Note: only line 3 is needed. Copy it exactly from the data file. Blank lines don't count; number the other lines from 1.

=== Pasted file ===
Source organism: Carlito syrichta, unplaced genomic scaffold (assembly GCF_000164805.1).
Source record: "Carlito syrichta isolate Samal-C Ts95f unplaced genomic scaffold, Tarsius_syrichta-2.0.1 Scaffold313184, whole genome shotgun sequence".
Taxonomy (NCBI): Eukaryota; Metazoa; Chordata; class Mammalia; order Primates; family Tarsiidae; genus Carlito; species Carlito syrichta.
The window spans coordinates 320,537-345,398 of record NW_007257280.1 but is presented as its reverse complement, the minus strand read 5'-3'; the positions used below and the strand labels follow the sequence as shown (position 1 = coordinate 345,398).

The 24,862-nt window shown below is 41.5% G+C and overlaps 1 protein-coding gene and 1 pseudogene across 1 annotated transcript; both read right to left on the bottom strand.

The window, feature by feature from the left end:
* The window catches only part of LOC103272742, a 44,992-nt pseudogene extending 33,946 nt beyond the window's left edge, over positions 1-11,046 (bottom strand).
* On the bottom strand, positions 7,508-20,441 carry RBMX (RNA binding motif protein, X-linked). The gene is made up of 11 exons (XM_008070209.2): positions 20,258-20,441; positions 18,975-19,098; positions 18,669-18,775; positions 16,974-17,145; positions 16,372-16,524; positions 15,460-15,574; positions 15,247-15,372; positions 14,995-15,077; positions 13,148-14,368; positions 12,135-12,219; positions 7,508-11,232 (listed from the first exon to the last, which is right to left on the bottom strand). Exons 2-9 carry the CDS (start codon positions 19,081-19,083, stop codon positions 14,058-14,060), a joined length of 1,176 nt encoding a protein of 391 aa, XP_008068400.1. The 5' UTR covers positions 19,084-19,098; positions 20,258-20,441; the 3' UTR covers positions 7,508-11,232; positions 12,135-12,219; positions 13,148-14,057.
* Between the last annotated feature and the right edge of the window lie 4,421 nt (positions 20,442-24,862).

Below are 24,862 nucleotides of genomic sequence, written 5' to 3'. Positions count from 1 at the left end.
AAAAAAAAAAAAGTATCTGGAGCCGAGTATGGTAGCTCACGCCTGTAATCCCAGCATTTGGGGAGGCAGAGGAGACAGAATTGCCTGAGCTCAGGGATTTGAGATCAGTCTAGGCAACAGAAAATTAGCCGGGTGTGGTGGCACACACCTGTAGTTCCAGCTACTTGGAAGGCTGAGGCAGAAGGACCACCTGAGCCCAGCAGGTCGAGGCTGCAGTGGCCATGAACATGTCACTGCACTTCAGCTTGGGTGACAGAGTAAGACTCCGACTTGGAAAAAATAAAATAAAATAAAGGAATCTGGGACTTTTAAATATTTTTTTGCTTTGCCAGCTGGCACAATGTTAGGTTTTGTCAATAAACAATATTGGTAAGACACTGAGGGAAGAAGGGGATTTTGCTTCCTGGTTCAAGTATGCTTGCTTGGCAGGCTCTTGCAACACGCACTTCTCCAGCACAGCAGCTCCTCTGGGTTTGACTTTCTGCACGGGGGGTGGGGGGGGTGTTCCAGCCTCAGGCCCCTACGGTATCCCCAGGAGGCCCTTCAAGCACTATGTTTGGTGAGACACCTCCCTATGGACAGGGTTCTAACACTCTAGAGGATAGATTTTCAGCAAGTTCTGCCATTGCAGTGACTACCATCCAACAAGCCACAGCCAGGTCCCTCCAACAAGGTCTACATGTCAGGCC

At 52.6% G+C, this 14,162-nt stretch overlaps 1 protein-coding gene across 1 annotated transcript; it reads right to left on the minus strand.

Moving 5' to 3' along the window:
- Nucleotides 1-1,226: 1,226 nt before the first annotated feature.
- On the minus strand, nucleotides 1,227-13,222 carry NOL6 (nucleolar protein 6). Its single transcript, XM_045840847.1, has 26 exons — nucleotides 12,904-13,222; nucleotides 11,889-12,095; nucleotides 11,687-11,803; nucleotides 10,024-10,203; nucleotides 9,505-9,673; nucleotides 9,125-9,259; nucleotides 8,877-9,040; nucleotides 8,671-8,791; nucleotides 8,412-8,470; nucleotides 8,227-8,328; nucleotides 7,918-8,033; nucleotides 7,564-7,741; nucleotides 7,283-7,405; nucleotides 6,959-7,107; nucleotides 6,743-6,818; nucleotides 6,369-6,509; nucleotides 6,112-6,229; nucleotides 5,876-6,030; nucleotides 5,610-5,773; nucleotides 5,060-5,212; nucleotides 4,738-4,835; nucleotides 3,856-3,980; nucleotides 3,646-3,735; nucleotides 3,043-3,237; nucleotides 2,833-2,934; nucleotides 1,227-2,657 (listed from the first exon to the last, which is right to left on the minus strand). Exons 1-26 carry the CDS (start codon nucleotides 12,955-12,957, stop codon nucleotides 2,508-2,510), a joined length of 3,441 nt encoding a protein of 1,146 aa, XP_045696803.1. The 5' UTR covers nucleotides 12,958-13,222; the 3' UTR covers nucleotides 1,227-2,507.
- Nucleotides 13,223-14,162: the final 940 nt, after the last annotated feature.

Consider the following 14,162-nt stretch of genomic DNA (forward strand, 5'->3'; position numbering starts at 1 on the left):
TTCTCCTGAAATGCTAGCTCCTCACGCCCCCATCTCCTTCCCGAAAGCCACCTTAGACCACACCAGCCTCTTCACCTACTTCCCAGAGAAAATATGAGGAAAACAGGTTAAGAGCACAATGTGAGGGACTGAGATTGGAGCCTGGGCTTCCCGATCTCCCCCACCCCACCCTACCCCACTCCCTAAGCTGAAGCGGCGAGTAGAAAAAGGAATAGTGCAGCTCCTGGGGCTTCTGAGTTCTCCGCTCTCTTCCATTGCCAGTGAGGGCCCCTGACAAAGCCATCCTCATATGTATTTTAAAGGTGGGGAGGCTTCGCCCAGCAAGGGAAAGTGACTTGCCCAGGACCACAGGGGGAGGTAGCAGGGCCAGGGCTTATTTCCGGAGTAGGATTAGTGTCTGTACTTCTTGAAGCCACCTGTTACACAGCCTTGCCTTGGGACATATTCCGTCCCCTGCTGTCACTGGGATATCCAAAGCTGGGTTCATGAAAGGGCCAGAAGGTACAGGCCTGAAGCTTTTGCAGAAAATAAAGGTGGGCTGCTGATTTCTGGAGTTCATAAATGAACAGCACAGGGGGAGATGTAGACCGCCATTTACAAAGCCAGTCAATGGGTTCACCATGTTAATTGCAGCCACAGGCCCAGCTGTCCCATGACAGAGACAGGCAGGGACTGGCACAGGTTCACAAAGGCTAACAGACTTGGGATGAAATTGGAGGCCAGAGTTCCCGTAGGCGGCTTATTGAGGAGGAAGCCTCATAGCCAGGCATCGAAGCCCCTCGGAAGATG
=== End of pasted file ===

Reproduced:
Taxonomy (NCBI): Eukaryota; Metazoa; Chordata; class Mammalia; order Primates; family Tarsiidae; genus Carlito; species Carlito syrichta.